Any time a college football coach starts nudging one of his players into the Heisman Trophy talk, it means the player’s obviously doing something right.
When coach Mark Mangino hops onto your Heisman bandwagon, it means you must be Superman.
“For him to go out of his way to mention that, which is kind of out of character for him, it’s pretty cool to see,” said Kansas University’s Todd Reesing, responding to Mangino’s assertion this week that the quarterback deserved to be in the discussion for college football’s most prestigious award. “Knowing that I have his support and he thinks highly of me enough to think that I deserve a mention ... is pretty cool.”
Pretty cool and a bit shocking.
Mangino, a historically ardent proponent of the team-first ethos, apparently has softened his stance on a “No Heisman Campaigning” based on the quick start of his spunky senior quarterback.
A day after making an unsolicited pitch for Reesing to be included in the midseason Heisman discussion, the coach said Tuesday that he’d spoken with a university media-relations official about sending out some printed material on Reesing and added that he would consider the possibility of mailing out a DVD featuring some of the player’s most outstanding plays.
At the same time, the coach reiterated his stance that Heisman voters aren’t easily swayed by the niceties of campaigns, insisting the award comes down essentially to one thing.
“For Todd to make a true run at it, we’ve got to win,” Mangino said. “We’ve got to win a lot of games. It’s all on us as a team as much as it is in his hands.”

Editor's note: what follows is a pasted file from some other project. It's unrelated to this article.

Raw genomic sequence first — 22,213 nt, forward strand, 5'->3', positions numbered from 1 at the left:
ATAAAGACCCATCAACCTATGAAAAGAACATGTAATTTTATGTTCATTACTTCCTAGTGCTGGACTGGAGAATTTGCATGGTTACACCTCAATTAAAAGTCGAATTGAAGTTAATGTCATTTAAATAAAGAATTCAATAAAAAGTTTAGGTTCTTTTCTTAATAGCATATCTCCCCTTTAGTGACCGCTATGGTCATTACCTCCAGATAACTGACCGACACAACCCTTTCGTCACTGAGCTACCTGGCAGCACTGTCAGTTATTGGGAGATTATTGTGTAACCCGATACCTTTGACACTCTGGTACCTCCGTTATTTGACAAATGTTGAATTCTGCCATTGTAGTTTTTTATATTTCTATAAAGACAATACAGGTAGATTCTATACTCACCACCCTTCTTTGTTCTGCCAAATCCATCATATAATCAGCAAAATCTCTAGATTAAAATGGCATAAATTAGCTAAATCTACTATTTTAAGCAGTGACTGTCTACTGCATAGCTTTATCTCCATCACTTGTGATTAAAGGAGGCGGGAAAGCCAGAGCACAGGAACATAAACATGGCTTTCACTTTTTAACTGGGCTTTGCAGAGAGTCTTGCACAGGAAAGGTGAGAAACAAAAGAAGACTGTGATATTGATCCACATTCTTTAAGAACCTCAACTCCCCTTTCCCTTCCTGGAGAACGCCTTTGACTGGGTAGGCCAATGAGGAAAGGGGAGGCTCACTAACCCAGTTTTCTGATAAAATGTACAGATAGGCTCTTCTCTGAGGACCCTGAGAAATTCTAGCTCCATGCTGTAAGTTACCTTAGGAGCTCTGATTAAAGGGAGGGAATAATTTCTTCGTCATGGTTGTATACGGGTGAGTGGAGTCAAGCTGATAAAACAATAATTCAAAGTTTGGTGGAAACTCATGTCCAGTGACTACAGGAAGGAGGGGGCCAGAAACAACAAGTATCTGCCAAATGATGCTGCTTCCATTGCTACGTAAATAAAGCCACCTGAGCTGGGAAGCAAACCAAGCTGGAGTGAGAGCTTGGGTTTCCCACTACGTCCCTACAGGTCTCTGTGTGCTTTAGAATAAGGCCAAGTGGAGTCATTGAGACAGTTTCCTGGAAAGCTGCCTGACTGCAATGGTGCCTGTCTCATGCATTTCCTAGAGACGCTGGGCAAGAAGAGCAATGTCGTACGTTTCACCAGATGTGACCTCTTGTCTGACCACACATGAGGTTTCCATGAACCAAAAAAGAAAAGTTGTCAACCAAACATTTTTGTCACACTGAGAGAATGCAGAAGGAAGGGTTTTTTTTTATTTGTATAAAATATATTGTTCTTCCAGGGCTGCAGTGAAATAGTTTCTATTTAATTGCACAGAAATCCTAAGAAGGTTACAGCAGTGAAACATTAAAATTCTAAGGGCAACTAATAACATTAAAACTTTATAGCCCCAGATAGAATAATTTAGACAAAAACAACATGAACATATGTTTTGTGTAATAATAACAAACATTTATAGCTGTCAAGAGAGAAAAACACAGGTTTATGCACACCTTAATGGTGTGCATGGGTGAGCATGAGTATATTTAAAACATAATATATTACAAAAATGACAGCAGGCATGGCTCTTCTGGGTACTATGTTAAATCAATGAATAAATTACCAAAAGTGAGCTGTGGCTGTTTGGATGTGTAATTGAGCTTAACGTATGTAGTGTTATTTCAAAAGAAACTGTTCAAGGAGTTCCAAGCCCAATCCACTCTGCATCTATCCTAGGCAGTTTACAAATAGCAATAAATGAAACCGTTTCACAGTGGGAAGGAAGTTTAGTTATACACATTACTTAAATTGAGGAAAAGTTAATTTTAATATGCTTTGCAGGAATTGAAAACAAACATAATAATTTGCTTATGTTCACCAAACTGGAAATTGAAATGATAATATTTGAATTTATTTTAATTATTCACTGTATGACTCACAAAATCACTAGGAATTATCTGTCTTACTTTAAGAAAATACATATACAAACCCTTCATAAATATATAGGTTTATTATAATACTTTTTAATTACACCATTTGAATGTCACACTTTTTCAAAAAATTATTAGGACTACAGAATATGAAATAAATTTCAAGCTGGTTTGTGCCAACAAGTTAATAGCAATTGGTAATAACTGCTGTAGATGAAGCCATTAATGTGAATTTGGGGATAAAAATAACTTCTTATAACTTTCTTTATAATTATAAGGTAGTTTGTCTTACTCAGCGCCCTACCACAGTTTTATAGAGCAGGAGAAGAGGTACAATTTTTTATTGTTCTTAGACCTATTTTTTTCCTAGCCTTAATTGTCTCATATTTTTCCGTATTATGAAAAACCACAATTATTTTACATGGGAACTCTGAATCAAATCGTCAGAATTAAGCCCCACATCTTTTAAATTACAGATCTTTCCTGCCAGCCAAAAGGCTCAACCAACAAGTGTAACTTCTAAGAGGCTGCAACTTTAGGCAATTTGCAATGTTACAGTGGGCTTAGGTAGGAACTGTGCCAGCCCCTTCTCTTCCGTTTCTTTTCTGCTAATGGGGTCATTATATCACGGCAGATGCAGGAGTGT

Reesing could have multiple opportunities to showcase his abilities in front of national television audiences, with Kansas’ remaining schedule featuring three ranked opponents (Oklahoma, Nebraska and Texas) and a matchup with rival Missouri.
In the meantime, Mangino urged reporters to keep perspective on the whole thing — “We’ve played five games,” he said — even as he simultaneously fanned the Heisman flame.
“It would be awesome,” said Mangino, asked what a Heisman Trophy winner would do for his program. “... But we’ve got a ways to go. We’ve got a lot of wood to saw before we get there. A lot of wood to saw.
“But we’ll see,” he added. “If it happens, we’ll be some happy dogs.”
Missing James Holt
For the most part, Mangino says, his team hasn’t felt the sting of losing three linebackers — James Holt, Mike Rivera and Joe Mortensen — who were among the conference’s best before running out of eligibility following the 2008 season.
With one exception:
“The guy that we miss the most is James Holt,” Mangino said. “Because James could play out in space, and he could come off the edge, and we don’t have anybody that can do that.
“As far as the two guys in the box, I don’t think the performance of those guys is much different than what it was a year ago,” he added. “In fact, our record would be exactly the same this year with those guys as it would be last year with the guys we have now.”